Check out the lifeguard in the pic above! The lifeguards were dressed in down jackets with fur, long warm pants and yellow vests marked ‘Lifeguard’ on the back. Culture shock.
My dad and Annie found a place out of the wind AND close to the bar. What a coincidence. So we joined them and swam up to the beverage bar for our free 1st beverage. A Gull beer. At 10am. What?
We spent 3 hours in the lagoon, wading around, enjoying the Gulls, playing with the GoPro. It was very relaxing and enjoyable. And though I probably would not return – once in a lifetime is enough for me for such a touristy place – I was really happy to have found a picture of the Blue Lagoon intriguing enough to plan an entire Icelandic Adventure for me and my family. Thanks for the inspiration Pinterest.
When Christian and I were at Lake Como last year, we planned on doing a canyoning adventure with Alberto Trombetta. What’s canyoning you ask? It’s “the sport of jumping into a fast-flowing mountain stream and allowing oneself to be carried downstream at high speed.” (google.com magic)
Above pic: Lake Como and the main town
As I’ve grown older, my enthusiasm for participating in any fast sport has dropped. Also for any activity done at ridiculous heights – I’m not a fan. I’ve become an old scaredy cat. When Christian and I first got together, we went to Kletterwald Park – we were strapped in to body harnesses and climbed, crawled and walked over tons of obstacles while being attached by ropes high above the ground.
I know I’m smiling here (above at a Kletterwald in Dresden, Germany), but at one point I did cry. I had to walk across a single rope, high above the ground. Christian had already effortlessly strutted across to the other side while I stood staring at the rope, shaking my head “no not gonna happen.” Even though I knew there was no way I’d fall to the ground, it scared the crap out of me. I started to cry like a baby. Then, I started to walk. Crying and walking. Walking and crying. I eventually made it to Christian on the other side of the most ridiculous obstacle in the world. And the feeling I had – a mix of elation, relief, astonishment and pride – was the reason I signed up for this canyoning thing at Lake Como.
Unfortunately, Christian caught a terrible cold and sliding into chilly Italian lake water didn’t seem like a good idea anymore. So my scaredy cat emotional high will have to wait until 2018 or 2019, when we have vacation time devoted to new travels again and we can sign up for canyoning.
Above pics: Exploring Lake Como on land – see more in my Lake Como post.
In case you are looking for a really cool adventure while in Milan or Lake Como – I highly recommend contacting Alberto. I’ve already done the research for you. He has great marks on TripAdvisor and he is responsive through email. He has a lot of different activities to offer, from rock climbing to hiking to canyoning. He even has sailing/climbing packages available:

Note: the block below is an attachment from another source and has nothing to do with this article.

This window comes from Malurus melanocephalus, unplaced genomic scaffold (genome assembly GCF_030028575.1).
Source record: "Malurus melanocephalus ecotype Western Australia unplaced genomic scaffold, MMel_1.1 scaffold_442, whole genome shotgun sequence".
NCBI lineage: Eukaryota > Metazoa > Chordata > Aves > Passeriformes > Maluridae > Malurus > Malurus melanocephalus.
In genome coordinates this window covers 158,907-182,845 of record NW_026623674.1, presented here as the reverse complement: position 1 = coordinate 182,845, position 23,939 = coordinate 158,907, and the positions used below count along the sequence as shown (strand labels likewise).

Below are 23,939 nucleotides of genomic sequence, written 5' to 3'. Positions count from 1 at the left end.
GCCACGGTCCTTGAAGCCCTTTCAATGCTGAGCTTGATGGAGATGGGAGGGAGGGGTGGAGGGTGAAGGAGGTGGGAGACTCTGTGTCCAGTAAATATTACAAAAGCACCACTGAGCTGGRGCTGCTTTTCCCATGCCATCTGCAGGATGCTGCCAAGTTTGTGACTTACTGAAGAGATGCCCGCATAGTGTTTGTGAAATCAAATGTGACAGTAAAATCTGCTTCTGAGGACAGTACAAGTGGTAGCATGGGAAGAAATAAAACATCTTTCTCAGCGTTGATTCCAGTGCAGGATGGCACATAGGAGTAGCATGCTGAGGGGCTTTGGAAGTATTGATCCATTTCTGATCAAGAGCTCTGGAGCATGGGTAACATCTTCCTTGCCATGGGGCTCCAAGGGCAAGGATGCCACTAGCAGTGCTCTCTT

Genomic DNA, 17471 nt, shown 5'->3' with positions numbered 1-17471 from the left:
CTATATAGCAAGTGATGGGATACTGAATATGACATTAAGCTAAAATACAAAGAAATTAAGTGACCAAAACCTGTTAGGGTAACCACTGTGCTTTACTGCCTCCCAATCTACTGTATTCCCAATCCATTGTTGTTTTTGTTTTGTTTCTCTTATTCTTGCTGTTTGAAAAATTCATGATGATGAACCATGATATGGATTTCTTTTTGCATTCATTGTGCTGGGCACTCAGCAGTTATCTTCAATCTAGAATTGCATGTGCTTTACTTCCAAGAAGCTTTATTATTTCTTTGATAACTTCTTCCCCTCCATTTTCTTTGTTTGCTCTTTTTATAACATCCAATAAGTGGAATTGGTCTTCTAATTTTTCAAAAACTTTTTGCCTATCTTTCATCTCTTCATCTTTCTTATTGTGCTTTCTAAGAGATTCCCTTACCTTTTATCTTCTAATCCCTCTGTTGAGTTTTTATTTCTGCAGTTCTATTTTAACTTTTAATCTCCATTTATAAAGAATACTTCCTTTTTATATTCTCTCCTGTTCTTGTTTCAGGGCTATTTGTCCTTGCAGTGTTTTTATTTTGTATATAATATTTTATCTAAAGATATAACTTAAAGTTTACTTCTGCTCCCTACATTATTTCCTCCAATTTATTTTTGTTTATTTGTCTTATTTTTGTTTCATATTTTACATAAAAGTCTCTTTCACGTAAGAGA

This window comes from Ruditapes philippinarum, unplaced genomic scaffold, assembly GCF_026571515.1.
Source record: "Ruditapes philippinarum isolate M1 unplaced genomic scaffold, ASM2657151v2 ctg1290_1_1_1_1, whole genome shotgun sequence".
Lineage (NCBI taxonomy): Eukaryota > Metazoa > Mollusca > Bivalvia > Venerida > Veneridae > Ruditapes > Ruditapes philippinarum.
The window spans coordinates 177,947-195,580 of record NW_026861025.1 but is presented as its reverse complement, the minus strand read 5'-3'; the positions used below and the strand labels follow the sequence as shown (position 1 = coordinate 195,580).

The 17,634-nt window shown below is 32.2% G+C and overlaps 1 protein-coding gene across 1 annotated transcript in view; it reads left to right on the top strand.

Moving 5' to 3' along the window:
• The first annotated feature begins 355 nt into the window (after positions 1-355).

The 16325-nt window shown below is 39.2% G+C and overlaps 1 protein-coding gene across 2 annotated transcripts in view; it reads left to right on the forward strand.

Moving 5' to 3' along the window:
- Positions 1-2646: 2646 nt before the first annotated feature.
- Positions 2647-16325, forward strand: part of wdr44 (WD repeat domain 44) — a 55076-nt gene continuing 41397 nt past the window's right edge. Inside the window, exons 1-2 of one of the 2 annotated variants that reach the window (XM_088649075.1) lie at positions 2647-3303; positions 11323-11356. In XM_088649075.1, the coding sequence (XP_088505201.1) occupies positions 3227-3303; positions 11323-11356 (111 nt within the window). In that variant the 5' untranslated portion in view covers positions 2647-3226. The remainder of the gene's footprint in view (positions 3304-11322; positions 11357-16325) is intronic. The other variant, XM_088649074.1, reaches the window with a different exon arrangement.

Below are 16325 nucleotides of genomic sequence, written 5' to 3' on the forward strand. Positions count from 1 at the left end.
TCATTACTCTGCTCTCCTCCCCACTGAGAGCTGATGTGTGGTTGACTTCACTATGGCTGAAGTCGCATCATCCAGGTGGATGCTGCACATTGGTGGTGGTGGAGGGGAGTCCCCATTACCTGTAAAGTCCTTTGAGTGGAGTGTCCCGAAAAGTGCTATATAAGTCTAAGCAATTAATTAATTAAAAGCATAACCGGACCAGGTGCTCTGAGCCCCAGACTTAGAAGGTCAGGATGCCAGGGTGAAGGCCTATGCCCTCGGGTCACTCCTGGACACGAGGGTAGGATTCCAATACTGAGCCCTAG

Kalimnos, Greece 22-29 April; from 700 euro; the worldwide famous climbing mecca from the best point of view, getting to the most exlusive crags with no effort.
Amalfi coast, Italy 27May-3June ; from 800 euro; the area is full of amazing spots to practice outdoor activities such us: trekking, rock climbing, spear fishing, sightseeing, exc. All of that will be done among villages rich in culture,architecture and culinary art..
Mallorca, Spain: 19-26 August; from 800euro; deep water solo, sport climbing and summer fun in the best spot at the best period!
Sardinia, Italy 16-23September ; from 700euro; a various trip into the southern coast of this amazing island
April 17, 2016
Today we headed back to the west, with our 4th time driving through Vik. Yes, fourth! After finding out the hard way that the wine and beer store, Vínbúðin, isn’t open in Vik on Saturdays. BUT it is open in the actual town where we saw the Northern Lights, so we drove to Vik for no reason yesterday. Ahhh well. Our mistake is your fortune. Click the Vínbúðin link before you go to Iceland and check out the different opening times.
Our goal for the day was to make it to Vogar, where we rented one of the nicest AirBnb’s I’ve stayed in so far. On our way there we had a couple of stops:
Laufskálavarða – aka funky rock piles on the side of the road. There used to be a farm in the area, but the volcano Katla destroyed it in 894. You are supposed to add a stone to the old farmland when you pass it the first time to bring yourself luck on your journey. This may have been the 4th time we passed it, or the second. I lost count. Either way, we stopped and added multiple stones.
The gubment (American southern English for government) even put more stones along the road so modern day travelers can continue this tradition.
Our next stop was Selfoss, but only for the Netto – it’s a discount grocery store – that didn’t have beer, postcards or Icelandic salt – the 3 things we were in search of. So we continued to a town called Eyrarbakki, a small fishing village.
Annie had a chance to pet a horse – something she’d been dying to do since she got to Iceland – and then we ate lunch at Rauða Húsið, or Red House. The lobster bisque was outstanding. I recommend this restaurant if you’re driving past this cute town.
Continuing our drive to the west, we passed lava fields and craters. It snowed earlier that day, but now it was just windy and windy. Did I mention how windy? WIN-DY.
We drove alongside some really pretty blue lakes, stopping at one for a photo op. Christian put his hand in the lake – AH! Of course his hand instantly froze and the wind snapped it off. Now I’m about to marry a one-hand man. It was almost that cold.